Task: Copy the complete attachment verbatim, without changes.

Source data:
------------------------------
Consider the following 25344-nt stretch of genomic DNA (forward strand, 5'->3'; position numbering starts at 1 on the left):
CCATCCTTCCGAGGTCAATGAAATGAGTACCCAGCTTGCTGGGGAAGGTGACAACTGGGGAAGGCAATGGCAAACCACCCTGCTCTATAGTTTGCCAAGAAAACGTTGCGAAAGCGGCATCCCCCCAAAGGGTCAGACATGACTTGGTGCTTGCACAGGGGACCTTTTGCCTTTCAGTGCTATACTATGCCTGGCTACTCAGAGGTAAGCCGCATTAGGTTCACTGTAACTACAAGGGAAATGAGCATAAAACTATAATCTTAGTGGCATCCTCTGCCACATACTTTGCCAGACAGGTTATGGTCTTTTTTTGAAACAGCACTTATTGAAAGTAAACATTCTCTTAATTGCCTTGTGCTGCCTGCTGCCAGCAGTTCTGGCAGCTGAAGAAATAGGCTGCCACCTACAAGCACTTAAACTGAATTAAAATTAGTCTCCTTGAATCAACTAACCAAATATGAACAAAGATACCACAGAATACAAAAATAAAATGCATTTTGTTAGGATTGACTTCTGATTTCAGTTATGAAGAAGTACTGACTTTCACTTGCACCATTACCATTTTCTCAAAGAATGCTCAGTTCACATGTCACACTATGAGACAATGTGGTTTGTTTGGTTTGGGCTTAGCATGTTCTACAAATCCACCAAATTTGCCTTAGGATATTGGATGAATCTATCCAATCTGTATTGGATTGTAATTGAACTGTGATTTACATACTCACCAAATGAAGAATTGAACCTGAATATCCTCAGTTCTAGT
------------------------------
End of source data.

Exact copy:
Consider the following 25344-nt stretch of genomic DNA (forward strand, 5'->3'; position numbering starts at 1 on the left):
CCATCCTTCCGAGGTCAATGAAATGAGTACCCAGCTTGCTGGGGAAGGTGACAACTGGGGAAGGCAATGGCAAACCACCCTGCTCTATAGTTTGCCAAGAAAACGTTGCGAAAGCGGCATCCCCCCAAAGGGTCAGACATGACTTGGTGCTTGCACAGGGGACCTTTTGCCTTTCAGTGCTATACTATGCCTGGCTACTCAGAGGTAAGCCGCATTAGGTTCACTGTAACTACAAGGGAAATGAGCATAAAACTATAATCTTAGTGGCATCCTCTGCCACATACTTTGCCAGACAGGTTATGGTCTTTTTTTGAAACAGCACTTATTGAAAGTAAACATTCTCTTAATTGCCTTGTGCTGCCTGCTGCCAGCAGTTCTGGCAGCTGAAGAAATAGGCTGCCACCTACAAGCACTTAAACTGAATTAAAATTAGTCTCCTTGAATCAACTAACCAAATATGAACAAAGATACCACAGAATACAAAAATAAAATGCATTTTGTTAGGATTGACTTCTGATTTCAGTTATGAAGAAGTACTGACTTTCACTTGCACCATTACCATTTTCTCAAAGAATGCTCAGTTCACATGTCACACTATGAGACAATGTGGTTTGTTTGGTTTGGGCTTAGCATGTTCTACAAATCCACCAAATTTGCCTTAGGATATTGGATGAATCTATCCAATCTGTATTGGATTGTAATTGAACTGTGATTTACATACTCACCAAATGAAGAATTGAACCTGAATATCCTCAGTTCTAGT